You’ll only get a one-month free trial of Amazon’s Prime shipping service when you buy a Kindle Fire tablet. Maybe Amazon’s figuring it’s such an essential part of the tablet experience, most customers will still be willing to pay an extra $79 for a one-year subscription. But I’d thought Amazon would offer a much longer trial to try luring Kindle Fire customers into buying more things from Amazon’s store.
Now here’s five of the biggest good surprises about Amazon’s new upcoming Kindles…
1. Kindle Fire will have a NetFlix App!
Besides watching video from Amazon’s online video store, you can also use a Kindle Fire tablet to watch online videos from NetFlix! (Besides sending DVDs to your home, NetFlix also has a streaming video service that lets customers “Watch Instantly” online.) And one technology blogger noted Amazon was emphasizing this point during their big announcement on Wednesday. “The video service is one of four big developers – along with Pandora, Facebook and Twitter – that should have apps ready for the Kindle Fire at launch, Amazon has said over and over again…”
2. The Kindle Fire Supports Flash
It’s easy to take Flash for granted when you’re surfing the web from a desktop computer – but it’s a big deal to have this capability in a tablet. Apple’s iPad travelled a rocky road while trying to get its own version of Flash, but Amazon’s tablet will have it fron its very first day.
3. The Silk Browser is Incredibly Fast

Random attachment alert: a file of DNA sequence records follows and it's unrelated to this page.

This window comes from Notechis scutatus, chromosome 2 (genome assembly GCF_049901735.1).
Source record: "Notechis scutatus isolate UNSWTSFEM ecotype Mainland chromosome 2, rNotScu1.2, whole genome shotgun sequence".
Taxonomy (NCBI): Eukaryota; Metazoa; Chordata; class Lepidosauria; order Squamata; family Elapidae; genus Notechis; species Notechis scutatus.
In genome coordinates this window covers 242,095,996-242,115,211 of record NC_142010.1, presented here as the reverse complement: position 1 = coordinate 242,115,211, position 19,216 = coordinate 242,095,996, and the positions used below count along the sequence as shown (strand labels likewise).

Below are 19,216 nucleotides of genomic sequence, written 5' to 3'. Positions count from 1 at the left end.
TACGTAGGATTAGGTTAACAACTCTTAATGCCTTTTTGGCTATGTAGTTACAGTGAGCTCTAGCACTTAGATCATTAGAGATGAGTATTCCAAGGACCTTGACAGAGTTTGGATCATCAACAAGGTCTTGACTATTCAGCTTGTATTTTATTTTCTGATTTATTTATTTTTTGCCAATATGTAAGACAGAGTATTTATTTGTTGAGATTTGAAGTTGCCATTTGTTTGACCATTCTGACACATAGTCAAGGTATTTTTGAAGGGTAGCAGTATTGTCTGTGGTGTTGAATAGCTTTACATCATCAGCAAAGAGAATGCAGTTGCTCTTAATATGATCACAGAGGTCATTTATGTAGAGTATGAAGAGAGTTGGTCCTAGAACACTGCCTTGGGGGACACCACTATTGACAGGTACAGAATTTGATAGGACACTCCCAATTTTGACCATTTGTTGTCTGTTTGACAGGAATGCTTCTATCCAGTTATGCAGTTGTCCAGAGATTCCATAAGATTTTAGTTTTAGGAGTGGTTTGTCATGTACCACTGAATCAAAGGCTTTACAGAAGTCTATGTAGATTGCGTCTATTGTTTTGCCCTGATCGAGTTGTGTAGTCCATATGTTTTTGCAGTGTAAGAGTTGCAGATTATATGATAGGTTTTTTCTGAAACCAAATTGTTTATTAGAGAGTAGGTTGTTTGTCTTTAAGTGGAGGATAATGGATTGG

There’s already been some complaints about how Amazon’s handling privacy in the new web browser they built for their Kindle Fire tablet. But it’s been designed specifically to provide faster web browsing, using Amazon’s servers to pre-format web pages before they even get to your tablet. “That provides a much better user experience,” an Amazon engineer explains in an online video, and another engineer even acknowledges their goal was “to kind of change the whole game, and really re-think how do you do web.” (“It’ll seem like a traditional browser — just a lot better and a lot faster than you’re used to working with.”) That’s a big claim, but there’ll be a lot of happy Kindle Fire owners if Amazon can pull it off. “We were only shown a brief glimpse of the new Silk browser,” reported the technology bloggers at Engadget, “but we must say the thing appears to deliver on its promises.”
4. One Special Offer Can Pay for the Cost of a Kindle.
Amazon knows customers don’t necessarily want ads on their Kindle – but they’ve worked hard to line up some very attractive offers. “[S]pending $114 on the Kindle saved me 20 percent on buying a new Apple MacBook Air,” reported one finance columnist, “a savings of $200.” He notes there’s been other discounts which exceed the original price of a Kindle with Special Offers, including a 20% discount on new LCD television screens. (“Some KSO buyers saved hundreds of dollars on their new TVs,” the columnist notes!)
5. Amazon’s Selling Kindle Fire at a Loss
Amazon’s also spreading around some other big discounts. The day after Amazon announced their new Kindles, their stock dropped more than $7 a share — a whopping 3.16%. It more than wiped out the 2.5% gain from Wednesday when they’d first announced their new Kindles. Amazon’s stock continued dropping on Friday — another 2.79% — but what’s bad for investors is often good for consumers. The stock drop is apparently tied to a report from an influential stock analyst who believes Amazon is selling each Kindle Fire tablet at a $50 loss.
On the big day when the new Kindles were finally announced, CEO Jeff Bezos posted a special message on the front page at Amazon.com. “There are two types of companies: those that work hard to charge customers more, and those that work hard to charge customers less…
“We are firmly in the second camp.”
Want to pre-order a Kindle Fire tablet? Click here!